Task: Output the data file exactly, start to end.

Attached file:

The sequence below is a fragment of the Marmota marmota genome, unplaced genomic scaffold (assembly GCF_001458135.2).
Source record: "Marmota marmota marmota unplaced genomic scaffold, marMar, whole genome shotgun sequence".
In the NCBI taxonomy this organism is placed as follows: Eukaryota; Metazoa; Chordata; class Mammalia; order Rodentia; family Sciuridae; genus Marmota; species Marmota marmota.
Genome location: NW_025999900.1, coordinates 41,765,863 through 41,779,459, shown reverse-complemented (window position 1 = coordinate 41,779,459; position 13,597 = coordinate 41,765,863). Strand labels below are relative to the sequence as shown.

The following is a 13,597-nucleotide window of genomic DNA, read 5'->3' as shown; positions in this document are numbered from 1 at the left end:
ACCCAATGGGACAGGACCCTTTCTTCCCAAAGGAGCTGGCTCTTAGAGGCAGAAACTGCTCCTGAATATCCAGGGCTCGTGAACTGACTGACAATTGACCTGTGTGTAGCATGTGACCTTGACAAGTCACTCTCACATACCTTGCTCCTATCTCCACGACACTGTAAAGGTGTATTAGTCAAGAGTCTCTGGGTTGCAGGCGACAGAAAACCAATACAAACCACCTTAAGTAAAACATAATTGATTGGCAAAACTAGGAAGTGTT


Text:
The sequence below is a fragment of the Marmota marmota genome, unplaced genomic scaffold (assembly GCF_001458135.2).
Source record: "Marmota marmota marmota unplaced genomic scaffold, marMar, whole genome shotgun sequence".
In the NCBI taxonomy this organism is placed as follows: Eukaryota; Metazoa; Chordata; class Mammalia; order Rodentia; family Sciuridae; genus Marmota; species Marmota marmota.
Genome location: NW_025999900.1, coordinates 41,765,863 through 41,779,459, shown reverse-complemented (window position 1 = coordinate 41,779,459; position 13,597 = coordinate 41,765,863). Strand labels below are relative to the sequence as shown.

The following is a 13,597-nucleotide window of genomic DNA, read 5'->3' as shown; positions in this document are numbered from 1 at the left end:
ACCCAATGGGACAGGACCCTTTCTTCCCAAAGGAGCTGGCTCTTAGAGGCAGAAACTGCTCCTGAATATCCAGGGCTCGTGAACTGACTGACAATTGACCTGTGTGTAGCATGTGACCTTGACAAGTCACTCTCACATACCTTGCTCCTATCTCCACGACACTGTAAAGGTGTATTAGTCAAGAGTCTCTGGGTTGCAGGCGACAGAAAACCAATACAAACCACCTTAAGTAAAACATAATTGATTGGCAAAACTAGGAAGTGTT